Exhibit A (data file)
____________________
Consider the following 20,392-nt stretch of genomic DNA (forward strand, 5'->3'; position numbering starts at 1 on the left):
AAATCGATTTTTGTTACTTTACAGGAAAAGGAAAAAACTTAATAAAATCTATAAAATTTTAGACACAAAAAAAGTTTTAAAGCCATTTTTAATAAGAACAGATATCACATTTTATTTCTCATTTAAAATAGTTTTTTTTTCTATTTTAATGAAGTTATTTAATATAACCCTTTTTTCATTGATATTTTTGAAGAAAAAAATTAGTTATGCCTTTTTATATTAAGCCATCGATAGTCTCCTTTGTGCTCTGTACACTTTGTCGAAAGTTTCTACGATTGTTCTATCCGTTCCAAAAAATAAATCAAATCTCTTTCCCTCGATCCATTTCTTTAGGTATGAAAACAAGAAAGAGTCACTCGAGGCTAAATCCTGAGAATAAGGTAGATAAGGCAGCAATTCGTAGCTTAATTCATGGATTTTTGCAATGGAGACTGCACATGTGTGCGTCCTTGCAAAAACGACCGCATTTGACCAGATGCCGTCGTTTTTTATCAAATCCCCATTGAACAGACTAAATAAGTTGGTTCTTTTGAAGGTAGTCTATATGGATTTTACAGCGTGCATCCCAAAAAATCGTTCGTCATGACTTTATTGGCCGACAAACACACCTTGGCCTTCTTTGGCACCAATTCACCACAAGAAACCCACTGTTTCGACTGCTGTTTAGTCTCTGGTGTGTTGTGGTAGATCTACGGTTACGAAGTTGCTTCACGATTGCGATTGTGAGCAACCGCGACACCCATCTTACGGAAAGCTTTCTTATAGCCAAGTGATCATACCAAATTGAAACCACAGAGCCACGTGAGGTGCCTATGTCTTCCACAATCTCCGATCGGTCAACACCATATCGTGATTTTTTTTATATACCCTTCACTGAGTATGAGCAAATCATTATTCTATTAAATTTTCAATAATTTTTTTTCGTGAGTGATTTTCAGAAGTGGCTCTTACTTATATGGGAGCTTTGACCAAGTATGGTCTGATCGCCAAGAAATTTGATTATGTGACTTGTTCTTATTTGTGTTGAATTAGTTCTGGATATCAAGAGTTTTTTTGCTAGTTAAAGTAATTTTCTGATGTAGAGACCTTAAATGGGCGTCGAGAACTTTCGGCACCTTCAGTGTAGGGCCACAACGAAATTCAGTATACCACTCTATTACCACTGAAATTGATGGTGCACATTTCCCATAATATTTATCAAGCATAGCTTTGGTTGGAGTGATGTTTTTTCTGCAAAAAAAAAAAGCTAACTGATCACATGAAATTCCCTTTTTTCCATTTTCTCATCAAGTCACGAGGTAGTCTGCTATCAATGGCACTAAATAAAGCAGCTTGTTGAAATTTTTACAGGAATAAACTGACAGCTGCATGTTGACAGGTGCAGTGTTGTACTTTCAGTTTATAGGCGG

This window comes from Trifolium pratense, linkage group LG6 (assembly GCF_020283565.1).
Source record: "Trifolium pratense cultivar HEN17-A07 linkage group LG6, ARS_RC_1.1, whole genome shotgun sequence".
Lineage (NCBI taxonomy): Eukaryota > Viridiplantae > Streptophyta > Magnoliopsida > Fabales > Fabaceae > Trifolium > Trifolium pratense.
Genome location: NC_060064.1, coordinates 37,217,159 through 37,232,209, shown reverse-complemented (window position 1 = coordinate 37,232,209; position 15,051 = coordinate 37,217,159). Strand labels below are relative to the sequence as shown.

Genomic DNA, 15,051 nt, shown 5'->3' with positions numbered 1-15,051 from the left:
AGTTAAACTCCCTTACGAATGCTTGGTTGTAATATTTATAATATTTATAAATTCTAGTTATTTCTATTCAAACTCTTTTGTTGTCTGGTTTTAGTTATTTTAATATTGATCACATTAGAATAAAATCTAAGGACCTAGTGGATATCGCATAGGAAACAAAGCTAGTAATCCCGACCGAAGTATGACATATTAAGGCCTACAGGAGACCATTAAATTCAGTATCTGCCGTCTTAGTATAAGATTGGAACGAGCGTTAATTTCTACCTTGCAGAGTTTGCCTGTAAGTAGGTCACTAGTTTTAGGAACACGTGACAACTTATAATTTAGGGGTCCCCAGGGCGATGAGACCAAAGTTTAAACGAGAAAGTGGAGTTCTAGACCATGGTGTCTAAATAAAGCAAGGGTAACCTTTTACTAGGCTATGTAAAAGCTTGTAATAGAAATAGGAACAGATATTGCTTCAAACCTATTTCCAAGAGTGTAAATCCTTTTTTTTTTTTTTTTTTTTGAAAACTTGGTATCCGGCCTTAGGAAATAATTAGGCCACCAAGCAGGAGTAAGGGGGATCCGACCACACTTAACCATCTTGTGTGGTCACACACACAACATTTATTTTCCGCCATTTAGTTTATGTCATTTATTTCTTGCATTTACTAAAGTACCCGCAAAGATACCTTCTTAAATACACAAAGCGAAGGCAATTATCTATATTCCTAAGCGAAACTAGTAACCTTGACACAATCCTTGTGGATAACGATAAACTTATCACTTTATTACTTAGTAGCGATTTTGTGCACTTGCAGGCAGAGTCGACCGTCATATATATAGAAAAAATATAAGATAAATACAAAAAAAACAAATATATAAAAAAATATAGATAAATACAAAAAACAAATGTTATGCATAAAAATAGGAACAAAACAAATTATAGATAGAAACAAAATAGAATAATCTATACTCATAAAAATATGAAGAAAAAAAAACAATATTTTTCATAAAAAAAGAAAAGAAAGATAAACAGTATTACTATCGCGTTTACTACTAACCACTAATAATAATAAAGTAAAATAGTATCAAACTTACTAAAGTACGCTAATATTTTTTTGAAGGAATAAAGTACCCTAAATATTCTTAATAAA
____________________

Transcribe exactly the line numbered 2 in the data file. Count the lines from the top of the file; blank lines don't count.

AAATCGATTTTTGTTACTTTACAGGAAAAGGAAAAAACTTAATAAAATCTATAAAATTTTAGACACAAAAAAAGTTTTAAAGCCATTTTTAATAAGAACAGATATCACATTTTATTTCTCATTTAAAATAGTTTTTTTTTCTATTTTAATGAAGTTATTTAATATAACCCTTTTTTCATTGATATTTTTGAAGAAAAAAATTAGTTATGCCTTTTTATATTAAGCCATCGATAGTCTCCTTTGTGCTCTGTACACTTTGTCGAAAGTTTCTACGATTGTTCTATCCGTTCCAAAAAATAAATCAAATCTCTTTCCCTCGATCCATTTCTTTAGGTATGAAAACAAGAAAGAGTCACTCGAGGCTAAATCCTGAGAATAAGGTAGATAAGGCAGCAATTCGTAGCTTAATTCATGGATTTTTGCAATGGAGACTGCACATGTGTGCGTCCTTGCAAAAACGACCGCATTTGACCAGATGCCGTCGTTTTTTATCAAATCCCCATTGAACAGACTAAATAAGTTGGTTCTTTTGAAGGTAGTCTATATGGATTTTACAGCGTGCATCCCAAAAAATCGTTCGTCATGACTTTATTGGCCGACAAACACACCTTGGCCTTCTTTGGCACCAATTCACCACAAGAAACCCACTGTTTCGACTGCTGTTTAGTCTCTGGTGTGTTGTGGTAGATCTACGGTTACGAAGTTGCTTCACGATTGCGATTGTGAGCAACCGCGACACCCATCTTACGGAAAGCTTTCTTATAGCCAAGTGATCATACCAAATTGAAACCACAGAGCCACGTGAGGTGCCTATGTCTTCCACAATCTCCGATCGGTCAACACCATATCGTGATTTTTTTTATATACCCTTCACTGAGTATGAGCAAATCATTATTCTATTAAATTTTCAATAATTTTTTTTCGTGAGTGATTTTCAGAAGTGGCTCTTACTTATATGGGAGCTTTGACCAAGTATGGTCTGATCGCCAAGAAATTTGATTATGTGACTTGTTCTTATTTGTGTTGAATTAGTTCTGGATATCAAGAGTTTTTTTGCTAGTTAAAGTAATTTTCTGATGTAGAGACCTTAAATGGGCGTCGAGAACTTTCGGCACCTTCAGTGTAGGGCCACAACGAAATTCAGTATACCACTCTATTACCACTGAAATTGATGGTGCACATTTCCCATAATATTTATCAAGCATAGCTTTGGTTGGAGTGATGTTTTTTCTGCAAAAAAAAAAAGCTAACTGATCACATGAAATTCCCTTTTTTCCATTTTCTCATCAAGTCACGAGGTAGTCTGCTATCAATGGCACTAAATAAAGCAGCTTGTTGAAATTTTTACAGGAATAAACTGACAGCTGCATGTTGACAGGTGCAGTGTTGTACTTTCAGTTTATAGGCGG